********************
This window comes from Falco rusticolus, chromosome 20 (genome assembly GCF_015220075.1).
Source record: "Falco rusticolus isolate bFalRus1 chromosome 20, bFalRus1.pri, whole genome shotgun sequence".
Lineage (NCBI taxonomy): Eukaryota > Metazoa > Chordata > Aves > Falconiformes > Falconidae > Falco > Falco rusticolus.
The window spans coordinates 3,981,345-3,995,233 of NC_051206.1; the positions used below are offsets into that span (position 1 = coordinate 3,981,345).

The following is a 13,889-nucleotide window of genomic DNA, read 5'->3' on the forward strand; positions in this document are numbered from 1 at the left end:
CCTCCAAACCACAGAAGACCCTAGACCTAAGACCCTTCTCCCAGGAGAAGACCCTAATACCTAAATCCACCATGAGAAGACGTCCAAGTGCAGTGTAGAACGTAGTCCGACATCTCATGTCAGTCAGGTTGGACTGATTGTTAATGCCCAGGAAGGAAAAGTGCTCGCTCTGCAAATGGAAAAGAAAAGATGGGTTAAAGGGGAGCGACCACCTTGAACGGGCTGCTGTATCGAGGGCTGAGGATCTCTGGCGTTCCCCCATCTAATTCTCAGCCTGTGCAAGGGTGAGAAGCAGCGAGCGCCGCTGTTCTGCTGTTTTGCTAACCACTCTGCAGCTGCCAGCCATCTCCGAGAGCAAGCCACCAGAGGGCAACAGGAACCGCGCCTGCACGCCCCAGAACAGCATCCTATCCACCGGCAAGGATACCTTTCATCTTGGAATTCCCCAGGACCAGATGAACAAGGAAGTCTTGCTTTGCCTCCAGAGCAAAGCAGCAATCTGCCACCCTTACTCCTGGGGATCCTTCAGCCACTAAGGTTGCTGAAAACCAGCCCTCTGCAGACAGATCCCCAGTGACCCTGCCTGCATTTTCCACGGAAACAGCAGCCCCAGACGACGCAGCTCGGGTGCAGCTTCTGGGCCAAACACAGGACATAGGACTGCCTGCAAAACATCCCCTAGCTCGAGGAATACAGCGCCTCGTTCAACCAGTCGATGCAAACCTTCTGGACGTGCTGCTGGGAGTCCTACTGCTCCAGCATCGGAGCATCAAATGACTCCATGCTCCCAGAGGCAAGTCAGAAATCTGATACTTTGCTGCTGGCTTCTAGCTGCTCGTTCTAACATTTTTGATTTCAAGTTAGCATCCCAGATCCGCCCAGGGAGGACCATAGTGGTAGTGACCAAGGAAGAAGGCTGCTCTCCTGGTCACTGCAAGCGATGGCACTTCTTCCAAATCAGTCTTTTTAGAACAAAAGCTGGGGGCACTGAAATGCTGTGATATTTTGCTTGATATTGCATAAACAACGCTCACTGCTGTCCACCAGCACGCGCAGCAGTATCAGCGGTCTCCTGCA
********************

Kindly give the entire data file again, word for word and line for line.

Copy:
This window comes from Falco rusticolus, chromosome 20 (genome assembly GCF_015220075.1).
Source record: "Falco rusticolus isolate bFalRus1 chromosome 20, bFalRus1.pri, whole genome shotgun sequence".
Lineage (NCBI taxonomy): Eukaryota > Metazoa > Chordata > Aves > Falconiformes > Falconidae > Falco > Falco rusticolus.
The window spans coordinates 3,981,345-3,995,233 of NC_051206.1; the positions used below are offsets into that span (position 1 = coordinate 3,981,345).

The following is a 13,889-nucleotide window of genomic DNA, read 5'->3' on the forward strand; positions in this document are numbered from 1 at the left end:
CCTCCAAACCACAGAAGACCCTAGACCTAAGACCCTTCTCCCAGGAGAAGACCCTAATACCTAAATCCACCATGAGAAGACGTCCAAGTGCAGTGTAGAACGTAGTCCGACATCTCATGTCAGTCAGGTTGGACTGATTGTTAATGCCCAGGAAGGAAAAGTGCTCGCTCTGCAAATGGAAAAGAAAAGATGGGTTAAAGGGGAGCGACCACCTTGAACGGGCTGCTGTATCGAGGGCTGAGGATCTCTGGCGTTCCCCCATCTAATTCTCAGCCTGTGCAAGGGTGAGAAGCAGCGAGCGCCGCTGTTCTGCTGTTTTGCTAACCACTCTGCAGCTGCCAGCCATCTCCGAGAGCAAGCCACCAGAGGGCAACAGGAACCGCGCCTGCACGCCCCAGAACAGCATCCTATCCACCGGCAAGGATACCTTTCATCTTGGAATTCCCCAGGACCAGATGAACAAGGAAGTCTTGCTTTGCCTCCAGAGCAAAGCAGCAATCTGCCACCCTTACTCCTGGGGATCCTTCAGCCACTAAGGTTGCTGAAAACCAGCCCTCTGCAGACAGATCCCCAGTGACCCTGCCTGCATTTTCCACGGAAACAGCAGCCCCAGACGACGCAGCTCGGGTGCAGCTTCTGGGCCAAACACAGGACATAGGACTGCCTGCAAAACATCCCCTAGCTCGAGGAATACAGCGCCTCGTTCAACCAGTCGATGCAAACCTTCTGGACGTGCTGCTGGGAGTCCTACTGCTCCAGCATCGGAGCATCAAATGACTCCATGCTCCCAGAGGCAAGTCAGAAATCTGATACTTTGCTGCTGGCTTCTAGCTGCTCGTTCTAACATTTTTGATTTCAAGTTAGCATCCCAGATCCGCCCAGGGAGGACCATAGTGGTAGTGACCAAGGAAGAAGGCTGCTCTCCTGGTCACTGCAAGCGATGGCACTTCTTCCAAATCAGTCTTTTTAGAACAAAAGCTGGGGGCACTGAAATGCTGTGATATTTTGCTTGATATTGCATAAACAACGCTCACTGCTGTCCACCAGCACGCGCAGCAGTATCAGCGGTCTCCTGCA